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155 grain "Palma" Match .308

68347 Views 59 Replies 15 Participants Last post by  Foxy
I'm interested to know why the 155 grain "Palma" match load for the .308 isn't used in sniping. Palma matches are very demanding long-range events. Why is the 175 grain .308 preferred over the 155 grain for sniping? I'm referring to the Federal Gold Medal Match cartridges in both weights.

Thanks in advance.

Practice, Practice, Practice, and shoot true.
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probably something to do with the bullet weight might produce less momentum and less penetration that way?
it starts out with a much higer velocity and actually more energy but has a BC of .450 instead of .496 (Federal Gold Medal 175)
but i think it still out paces the .308 just im too lazy to calculate this when the ballistic changes at differnt velocities
accuracy is great ive herd some people say recoil is less... i cant tell the differnce... thier velocities are higher i can notice a differnce between Aussie surplus 144 grain for example kicks like a .223 not that any of these .308 loads kick that much (cause its a ligher bullet at probably similar velocities)
now then accuracy is comperable and they both out pace 168 grain (federal gold medal match) yet 168 gr does better at 100-300y id say
my rifle likes 175 grain a lil better but its hard to say for sure its close

Jeff is on the right track. I ran some of the numbers on Sierra's ballistics software. Even though I'm not a real competition shooter, I couldn't pass it up when I saw it in action at the '04 SHOT show. I set the velocities equal so you could see the entire picture.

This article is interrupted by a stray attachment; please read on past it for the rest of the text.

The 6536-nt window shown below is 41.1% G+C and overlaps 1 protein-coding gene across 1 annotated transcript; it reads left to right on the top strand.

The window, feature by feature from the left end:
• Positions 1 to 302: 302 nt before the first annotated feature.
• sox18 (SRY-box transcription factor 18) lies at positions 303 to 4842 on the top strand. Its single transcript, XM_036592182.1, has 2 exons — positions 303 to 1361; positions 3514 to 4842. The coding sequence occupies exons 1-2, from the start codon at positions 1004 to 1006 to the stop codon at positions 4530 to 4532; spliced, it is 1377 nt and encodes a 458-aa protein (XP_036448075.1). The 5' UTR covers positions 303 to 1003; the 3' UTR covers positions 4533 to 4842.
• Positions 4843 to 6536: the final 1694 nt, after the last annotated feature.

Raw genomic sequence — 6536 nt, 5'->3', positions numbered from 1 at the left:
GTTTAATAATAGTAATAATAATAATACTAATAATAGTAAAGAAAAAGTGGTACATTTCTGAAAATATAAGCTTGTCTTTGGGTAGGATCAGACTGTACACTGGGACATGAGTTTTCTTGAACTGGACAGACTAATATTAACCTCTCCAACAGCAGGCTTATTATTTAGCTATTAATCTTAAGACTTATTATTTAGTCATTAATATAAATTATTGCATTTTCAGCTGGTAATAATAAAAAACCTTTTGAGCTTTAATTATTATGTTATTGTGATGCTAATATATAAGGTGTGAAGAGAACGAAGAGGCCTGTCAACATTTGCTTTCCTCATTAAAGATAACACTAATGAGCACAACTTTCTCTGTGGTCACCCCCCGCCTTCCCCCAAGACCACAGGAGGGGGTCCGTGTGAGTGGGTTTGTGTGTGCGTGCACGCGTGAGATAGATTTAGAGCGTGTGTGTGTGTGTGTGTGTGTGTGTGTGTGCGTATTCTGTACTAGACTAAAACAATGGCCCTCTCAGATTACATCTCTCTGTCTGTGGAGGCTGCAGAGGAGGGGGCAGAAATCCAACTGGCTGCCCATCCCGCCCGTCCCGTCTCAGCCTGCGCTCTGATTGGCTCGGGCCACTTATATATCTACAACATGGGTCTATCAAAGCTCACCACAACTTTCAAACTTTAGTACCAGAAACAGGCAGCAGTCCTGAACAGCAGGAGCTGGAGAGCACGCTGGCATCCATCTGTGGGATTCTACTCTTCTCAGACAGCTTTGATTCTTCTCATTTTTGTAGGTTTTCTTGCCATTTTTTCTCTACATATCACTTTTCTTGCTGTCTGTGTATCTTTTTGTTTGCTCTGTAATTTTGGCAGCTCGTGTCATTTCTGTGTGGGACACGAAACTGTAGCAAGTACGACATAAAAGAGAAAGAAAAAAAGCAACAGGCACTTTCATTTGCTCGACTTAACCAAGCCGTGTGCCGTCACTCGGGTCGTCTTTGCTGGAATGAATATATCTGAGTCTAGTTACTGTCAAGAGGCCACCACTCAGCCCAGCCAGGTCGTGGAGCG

Sierra 155 gr. HPBT Palma Match
Velocity: 2500 Ft./sec. (very low for this weight)
Drop @ 1000 yds. (inches): -512"
Energy (ft/lbs.): 433 ft./lbs.

Sierra 175 gr. HPBT
Velocity: 2500 Ft./sec. (very good for this weight)
Drop @ 1000 yds. (inches): -471"
Energy (ft./lbs.): 577 ft./lbs.

All it takes is another 100 ft./sec. on the 155 gr. Palma Match to get the drop even with the 175 gr. (-471"), but the energy remains lower. When the drop is equal, the 175 gr. still hits with 110 ft./lbs. more energy. Using the numbers as a guide, my opinion is the heavier bullet is used in a sniping role because it hits harder and resists wind drift better. I'm not a sniper, but hopefully that's more than an educated guess.
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I'm glad someone brought this up, because it brings up some interesting points.

Lets look at the raw data for the three (3) federal .308 match loadings. And then I'll try to explain why the palma is not used

Here are the three loads
168gr at 2600fps
175gr at 2600fps
155gr at 2950fps

At 1000 yards the total drop and energy for the three loads are:
168gr 456" 537 ft-lbs
175gr 437" 609 ft-lbs
155gr 356" 604 ft-lbs

Um, I would have to say that for 1000 yard .308 shooting, the 155 palma load is clearly superior. Its drops 100 full inches less then the 168gr, and 81 inches less then the 175gr and the energy is nearly identical. Well, 350fps is a whole bunch faster at the get go, and is why it does so much better. The 155 gives up some in BC, but the extra velocity more then makes up for it. These numbers were computed using a copy of the free "Point Blank" ballistics/reloading software. Its not as good as sierra or others, but the numbers are close enough. (you'll see very similar results from other software, numbers maybe slightly different).

So, why is the 168 and 175 used? The sectional density is a little better on the heavier bullets (allows better penetration), but thats not something that clearly dictates bullet selection. The big reason is because humans are creatures of habit. The 168 was the first real match loaded cartridge to hit the market, and is now ingrained as the de-facto. The 175 has gained inroads because it is better then the 168, but mainly because the military adopted the m118LR with the 175 gr. This, coupled with most all BDC (bullet drop compensators) being set to the ballistics of the 168 make it very difficult for the 155 to make any progress.